and data mining, discourse analysis, issues in corpus linguistics,
empirical research methodology, psychology of language, psycholinguistics,
and psychometrics. In addition, the book will be relevant to topics such as
natural language interfaces to databases, the use of linguistic tools and
electronic dictionaries, speech and language processing, conceptual
modeling, text preparation, categorization, natural language understanding
and assessment, text classification, information extraction, summarization,
question answering, topic segmentation, and machine translation.

Suggested Topics
While the focus of ANLP might contrast with NLP, the areas of interest do
not: anywhere NLP goes, ANLP must surely follow (and often arrive first).
Thus, the topics of interest for ANLP include (but, by definition, are not
limited to) summarization; text mining; categorization; authorship
recognition; genre recognition; word sense disambiguation; first/second
language acquisition; text and discourse analysis; paraphrasing;
entailment; anaphora resolution; co-reference resolution; text cohesion and
coherence; dialogue management and systems; language generation; language
models; human computer interfaces; multilingual processing; standardization
issues; language resources; corpora; learning environments; semantics;
ontologies; machine translation; intelligent tutoring; question answering;
parsing, tagging, annotating, tokenization, morphology, stemming,
information extraction, syntax, English for specific purposes; humor
analysis; user language understanding and assessment; web assessment; blog
analysis; grammar checking; speech recognition; speech production; data
mining; and any and all other areas that involve computation and text.

Submissions will be considered for Part II and Part III of the book.

Part I - Introduction to NLP. Part I will describe the major areas and
topics of interest in ANLP. However, unlike many computer science texts,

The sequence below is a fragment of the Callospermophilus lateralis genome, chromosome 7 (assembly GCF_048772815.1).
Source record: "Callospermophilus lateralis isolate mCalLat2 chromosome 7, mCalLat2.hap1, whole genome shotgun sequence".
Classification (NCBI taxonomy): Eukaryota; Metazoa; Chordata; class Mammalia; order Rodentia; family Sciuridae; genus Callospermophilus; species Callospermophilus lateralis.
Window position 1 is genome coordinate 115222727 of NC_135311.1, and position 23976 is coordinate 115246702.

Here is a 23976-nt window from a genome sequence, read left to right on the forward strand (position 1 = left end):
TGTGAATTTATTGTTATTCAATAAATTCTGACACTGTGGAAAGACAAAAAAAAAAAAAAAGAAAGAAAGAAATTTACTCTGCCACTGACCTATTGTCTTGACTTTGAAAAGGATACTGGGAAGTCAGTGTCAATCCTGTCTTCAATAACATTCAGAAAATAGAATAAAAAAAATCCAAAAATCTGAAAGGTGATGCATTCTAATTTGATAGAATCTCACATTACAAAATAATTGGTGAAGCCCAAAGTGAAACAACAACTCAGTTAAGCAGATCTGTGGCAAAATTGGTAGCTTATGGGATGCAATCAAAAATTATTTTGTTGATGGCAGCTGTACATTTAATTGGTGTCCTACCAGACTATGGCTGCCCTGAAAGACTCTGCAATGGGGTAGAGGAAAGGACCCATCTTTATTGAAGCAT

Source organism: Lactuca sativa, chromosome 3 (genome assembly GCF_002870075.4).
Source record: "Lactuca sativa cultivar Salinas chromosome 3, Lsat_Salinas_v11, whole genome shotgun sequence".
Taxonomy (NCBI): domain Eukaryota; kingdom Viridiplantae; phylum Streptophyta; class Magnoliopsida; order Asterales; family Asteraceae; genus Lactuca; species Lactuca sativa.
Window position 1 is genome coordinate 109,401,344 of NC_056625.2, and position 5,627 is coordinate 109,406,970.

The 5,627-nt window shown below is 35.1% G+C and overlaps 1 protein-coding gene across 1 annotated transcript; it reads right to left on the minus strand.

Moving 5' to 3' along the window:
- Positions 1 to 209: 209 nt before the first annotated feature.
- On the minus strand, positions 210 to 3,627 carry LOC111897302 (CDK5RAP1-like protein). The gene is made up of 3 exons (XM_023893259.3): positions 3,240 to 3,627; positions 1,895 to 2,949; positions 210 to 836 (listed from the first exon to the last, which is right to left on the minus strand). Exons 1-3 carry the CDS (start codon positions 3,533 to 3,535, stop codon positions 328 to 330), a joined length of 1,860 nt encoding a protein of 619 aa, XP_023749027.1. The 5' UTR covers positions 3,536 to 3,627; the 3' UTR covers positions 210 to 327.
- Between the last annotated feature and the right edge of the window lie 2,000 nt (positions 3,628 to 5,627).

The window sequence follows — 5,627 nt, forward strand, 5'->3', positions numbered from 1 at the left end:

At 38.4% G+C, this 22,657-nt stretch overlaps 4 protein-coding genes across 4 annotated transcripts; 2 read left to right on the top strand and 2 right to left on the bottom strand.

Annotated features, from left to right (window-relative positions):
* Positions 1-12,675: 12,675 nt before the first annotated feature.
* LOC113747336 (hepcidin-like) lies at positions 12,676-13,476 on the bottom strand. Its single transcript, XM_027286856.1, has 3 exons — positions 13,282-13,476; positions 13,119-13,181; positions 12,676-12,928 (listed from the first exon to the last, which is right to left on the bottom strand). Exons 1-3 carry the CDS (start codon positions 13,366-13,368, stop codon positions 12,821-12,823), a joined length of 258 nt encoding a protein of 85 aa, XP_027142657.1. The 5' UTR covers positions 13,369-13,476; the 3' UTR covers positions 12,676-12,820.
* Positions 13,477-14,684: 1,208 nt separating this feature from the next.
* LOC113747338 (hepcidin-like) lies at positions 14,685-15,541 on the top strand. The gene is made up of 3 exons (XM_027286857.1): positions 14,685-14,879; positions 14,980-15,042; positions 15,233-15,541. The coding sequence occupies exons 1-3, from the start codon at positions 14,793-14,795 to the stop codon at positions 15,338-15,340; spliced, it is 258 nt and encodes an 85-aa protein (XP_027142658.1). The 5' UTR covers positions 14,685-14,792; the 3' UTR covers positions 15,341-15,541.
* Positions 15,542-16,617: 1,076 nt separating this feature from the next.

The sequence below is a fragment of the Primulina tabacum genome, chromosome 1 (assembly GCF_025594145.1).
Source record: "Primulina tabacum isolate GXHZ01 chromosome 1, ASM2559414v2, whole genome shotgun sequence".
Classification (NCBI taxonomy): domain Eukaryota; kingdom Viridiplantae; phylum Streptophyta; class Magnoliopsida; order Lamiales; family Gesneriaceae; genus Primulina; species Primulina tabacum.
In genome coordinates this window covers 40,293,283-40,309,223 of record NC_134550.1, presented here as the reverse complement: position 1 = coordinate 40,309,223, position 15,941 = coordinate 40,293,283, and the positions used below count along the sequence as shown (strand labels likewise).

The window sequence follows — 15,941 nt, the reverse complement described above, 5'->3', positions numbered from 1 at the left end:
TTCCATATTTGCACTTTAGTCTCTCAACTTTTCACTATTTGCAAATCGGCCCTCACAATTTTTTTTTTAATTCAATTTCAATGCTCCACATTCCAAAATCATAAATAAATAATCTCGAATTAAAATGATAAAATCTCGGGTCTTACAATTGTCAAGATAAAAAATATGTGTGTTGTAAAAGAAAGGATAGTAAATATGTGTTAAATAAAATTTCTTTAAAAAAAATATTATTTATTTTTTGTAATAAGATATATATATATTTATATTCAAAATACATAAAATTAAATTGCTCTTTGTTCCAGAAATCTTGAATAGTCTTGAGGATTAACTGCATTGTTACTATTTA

these chapters will not delve ever more deeply into these areas, so much as
they will broaden out, demonstrating current applications, and speculating
on future applications. Part I includes such areas as Parsing,
Summarization, Text Classification, and Question Answering.

Part II: Existing ANLP Applications - Part II will feature successful ANLP
applications or systems. Chapters will begin with a brief three-part
summary in the form of Identification, Investigation, and Resolution, and
will be approximately 10-15 pages in length. The object of Part II is to
better situate the role of ANLP as a field relating to the identification,
investigation, and resolution of issues as they relate to approaches in
human/computer language interaction. Part II already includes chapters on
such systems as AutoTutor, iSTART, and LIWC; however, more chapters will be
added through this call.

Part III: Future ANLP - Part III will feature new research in ANLP. These
chapters will focus on either state of the art research in ANLP or reasoned
discussion for future directions in ANLP. Part III will feature
approximately 10 - 15 chapters, with each chapter 5-15 pages. ALL chapters
for Part III are open. Those wishing to make a submission for Part III
should email their chapter to the editors by the deadline given. Note that
any paper submitted to the special track in ANLP for FLAIRS-23
(http://tinyurl.com/kwwzs8) will automatically be considered for the book.

A template for chapters can be downloaded at http://tinyurl.com/lfvz24
An extended version of the call for papers can be downloaded at

Important Dates:
Chapter Submission: November 30, 2009
Review Process Notification: January 15, 2010
Chapter Revision and resubmission: April 1, 2010
Final Acceptance Notifications: April 30, 2010

Enquiries can be sent to
Philip M. McCarthy: pmmccrthmemphis.edu and/or
Chutima Boonthum: chutima.boonthumgmail

Linguistic Field(s): Applied Linguistics; Computational Linguistics; Discourse Analysis; General Linguistics; Text/Corpus Linguistics